shel wrote:I don't see the problem. A Zen teachers job isn't helping people how to deal with stress at their job, though they might try to help them with that. And a Zen teacher might actually be a bad choice for assistance in such matters. A Zen teachers only essential job is 'pointing to the moon', so to speak, and anyone can do that, even a so called fraud. This is how just about anyone can fill the role of a Zen teacher. They don't actually need to be any good at their job, they only need to play the part.
Your post kind of proves my point,in that frauds and inept teachers, by using Zen illogic, have duped many people into thinking exactly what you posted above. I really hope, for your own sake, that you don't listen to just any idiot who thinks they can teach Zen. Where did you get this idea that "just about anyone can fill the role of a Zen teacher." and that "anyone can do that, even a so called fraud."? A Zen teacher must be good at their job and cannot be a fraud by definition, as a fraud is a person who is pretending to be something they are not. So any time someone is a fraud, they are not whatever they pretend to be.
And every Zen teacher I've ever spoken with teaches their students and helps them with many of life's problems, they don't just sit on a meditation cushion and babble koans. I have personally, been the student of, and specifically asked two different Zen teachers myriad questions, among them roughly the same as my hypothetical question above, and I received sound advice based on logic and attention to the Dharma. When dealing with a lot of stress, one teacher (I asked about stress in college dealing with professors) taught me to step aside from the thoughts that were bothering me and remember that they are not self, he explained how this idea is found in the Heart Sutra. The other (I asked about co-workers who didn't do their job and forced me to pick up the slack, stressing me out severely) told me that he used to deal with the same when he was a lay person and that he found the only real fix was practicing very strong loving kindness exercises before, during and after work.
I have never been the student of a Zen master I thought was a fraud, only read works by ones I think probably are, and heard stories from students of ones that may be. My first teacher was in fact of the Rinzai [Linji] school (after moving far away from my first teacher for work, my second was just broadly a synthesis of Ch'an in general, no specific school, although more Caodong [Soto] than anything) and did use koans but would also happily answer questions in plain speech as well, koans were just a vehicle he used specifically for koan practice. Every now and then he would say some things in his Dharma talks or direct interviews that were the flavor of illogical Zen but usually framed with other speech that made it reasonable.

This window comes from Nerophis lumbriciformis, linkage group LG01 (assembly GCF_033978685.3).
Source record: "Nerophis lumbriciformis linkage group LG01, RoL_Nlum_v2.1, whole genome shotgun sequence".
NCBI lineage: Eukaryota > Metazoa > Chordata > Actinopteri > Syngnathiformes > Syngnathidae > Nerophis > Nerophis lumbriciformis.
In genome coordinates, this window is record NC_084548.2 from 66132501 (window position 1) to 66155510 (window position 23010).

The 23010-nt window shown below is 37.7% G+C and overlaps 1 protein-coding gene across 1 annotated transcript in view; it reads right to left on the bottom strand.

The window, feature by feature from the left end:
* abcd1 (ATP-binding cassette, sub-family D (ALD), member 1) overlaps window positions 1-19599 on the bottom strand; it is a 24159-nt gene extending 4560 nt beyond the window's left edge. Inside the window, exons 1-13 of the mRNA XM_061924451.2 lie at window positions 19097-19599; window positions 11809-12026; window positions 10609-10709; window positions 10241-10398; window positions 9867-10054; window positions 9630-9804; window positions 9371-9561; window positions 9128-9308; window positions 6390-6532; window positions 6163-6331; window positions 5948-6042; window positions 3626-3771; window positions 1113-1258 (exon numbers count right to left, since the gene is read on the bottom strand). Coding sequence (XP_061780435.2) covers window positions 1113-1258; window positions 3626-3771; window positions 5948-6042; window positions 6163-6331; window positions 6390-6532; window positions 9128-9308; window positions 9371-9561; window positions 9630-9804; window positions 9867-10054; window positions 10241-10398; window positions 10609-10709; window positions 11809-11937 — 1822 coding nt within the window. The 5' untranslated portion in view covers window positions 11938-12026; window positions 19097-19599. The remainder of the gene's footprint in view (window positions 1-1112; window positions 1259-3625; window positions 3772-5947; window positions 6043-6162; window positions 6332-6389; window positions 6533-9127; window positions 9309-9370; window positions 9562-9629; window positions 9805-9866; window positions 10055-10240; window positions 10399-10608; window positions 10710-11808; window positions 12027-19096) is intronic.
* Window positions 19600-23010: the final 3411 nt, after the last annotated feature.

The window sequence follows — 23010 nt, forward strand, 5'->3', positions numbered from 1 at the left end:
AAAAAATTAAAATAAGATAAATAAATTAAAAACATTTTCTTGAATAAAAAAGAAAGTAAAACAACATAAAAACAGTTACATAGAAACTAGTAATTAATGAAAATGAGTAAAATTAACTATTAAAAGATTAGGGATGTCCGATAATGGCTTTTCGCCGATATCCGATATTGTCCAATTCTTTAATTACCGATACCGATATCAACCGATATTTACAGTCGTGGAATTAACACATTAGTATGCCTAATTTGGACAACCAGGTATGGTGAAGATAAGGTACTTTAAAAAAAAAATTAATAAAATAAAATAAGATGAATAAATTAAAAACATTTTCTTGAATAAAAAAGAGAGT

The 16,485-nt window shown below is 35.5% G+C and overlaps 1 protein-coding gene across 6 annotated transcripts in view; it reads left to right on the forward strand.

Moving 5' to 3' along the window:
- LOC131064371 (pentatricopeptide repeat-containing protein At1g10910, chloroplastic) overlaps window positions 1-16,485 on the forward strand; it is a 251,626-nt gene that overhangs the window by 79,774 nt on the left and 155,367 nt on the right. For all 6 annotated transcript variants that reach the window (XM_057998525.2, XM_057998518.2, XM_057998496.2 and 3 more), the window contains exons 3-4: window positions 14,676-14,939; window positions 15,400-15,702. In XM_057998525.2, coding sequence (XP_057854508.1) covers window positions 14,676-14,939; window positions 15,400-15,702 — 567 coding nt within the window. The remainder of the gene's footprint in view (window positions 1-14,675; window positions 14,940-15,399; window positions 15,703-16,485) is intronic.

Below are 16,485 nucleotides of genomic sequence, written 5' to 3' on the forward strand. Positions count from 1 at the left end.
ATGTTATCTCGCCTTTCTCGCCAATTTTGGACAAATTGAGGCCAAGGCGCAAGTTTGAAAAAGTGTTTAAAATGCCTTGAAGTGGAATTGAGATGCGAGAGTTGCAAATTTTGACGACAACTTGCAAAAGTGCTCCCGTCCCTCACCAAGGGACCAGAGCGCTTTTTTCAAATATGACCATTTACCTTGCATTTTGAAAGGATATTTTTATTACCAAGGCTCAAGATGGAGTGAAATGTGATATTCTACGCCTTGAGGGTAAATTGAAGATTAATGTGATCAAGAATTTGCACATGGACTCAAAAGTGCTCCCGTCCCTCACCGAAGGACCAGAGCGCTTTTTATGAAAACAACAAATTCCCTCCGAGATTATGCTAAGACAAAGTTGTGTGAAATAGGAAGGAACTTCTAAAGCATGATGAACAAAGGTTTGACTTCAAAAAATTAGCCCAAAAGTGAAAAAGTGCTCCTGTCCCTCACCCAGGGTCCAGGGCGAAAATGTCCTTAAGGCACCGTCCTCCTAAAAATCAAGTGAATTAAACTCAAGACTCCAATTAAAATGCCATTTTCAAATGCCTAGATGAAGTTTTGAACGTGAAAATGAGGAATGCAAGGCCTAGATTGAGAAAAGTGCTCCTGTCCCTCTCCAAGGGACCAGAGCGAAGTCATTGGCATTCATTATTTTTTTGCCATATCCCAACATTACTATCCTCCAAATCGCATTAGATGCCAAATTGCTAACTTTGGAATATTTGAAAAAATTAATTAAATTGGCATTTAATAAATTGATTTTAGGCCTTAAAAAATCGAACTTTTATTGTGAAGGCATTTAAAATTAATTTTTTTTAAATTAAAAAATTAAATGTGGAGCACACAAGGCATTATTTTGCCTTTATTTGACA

I did learn from a Zen teacher for a very short while who had no idea what he was talking about, he wasn't a fraud, he just gave bad advice and taught things that were counter to the Dharma, probably because he was not ready to teach or just didn't understand the Dharma fully. All of his students were only his students for a short while for this reason. He eventually left the temple and moved elsewhere. If just anyone could teach Zen, I would imagine his students would have stayed under him and somehow still learned the right stuff and experienced Kensho or even come to enlightenment through his teachings or at the very least would have found new insights on the Dharma and better life experiences overall. Instead they realized he could not effectively teach Zen, and left. On a happy note, six years later I found out he is doing very well and has many students at the center he now teaches at so it seems he came into his own and (hopefully) became a better teacher!